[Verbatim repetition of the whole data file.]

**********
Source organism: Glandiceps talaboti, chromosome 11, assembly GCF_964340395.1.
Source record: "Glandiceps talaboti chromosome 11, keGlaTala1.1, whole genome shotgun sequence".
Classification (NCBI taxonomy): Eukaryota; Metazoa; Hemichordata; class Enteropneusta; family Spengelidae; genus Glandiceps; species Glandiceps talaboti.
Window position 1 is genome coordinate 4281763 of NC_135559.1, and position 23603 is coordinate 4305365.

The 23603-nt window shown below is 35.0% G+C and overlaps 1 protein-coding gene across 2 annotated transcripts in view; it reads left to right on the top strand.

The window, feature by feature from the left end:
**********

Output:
Source organism: Glandiceps talaboti, chromosome 11, assembly GCF_964340395.1.
Source record: "Glandiceps talaboti chromosome 11, keGlaTala1.1, whole genome shotgun sequence".
Classification (NCBI taxonomy): Eukaryota; Metazoa; Hemichordata; class Enteropneusta; family Spengelidae; genus Glandiceps; species Glandiceps talaboti.
Window position 1 is genome coordinate 4281763 of NC_135559.1, and position 23603 is coordinate 4305365.

The 23603-nt window shown below is 35.0% G+C and overlaps 1 protein-coding gene across 2 annotated transcripts in view; it reads left to right on the top strand.

The window, feature by feature from the left end: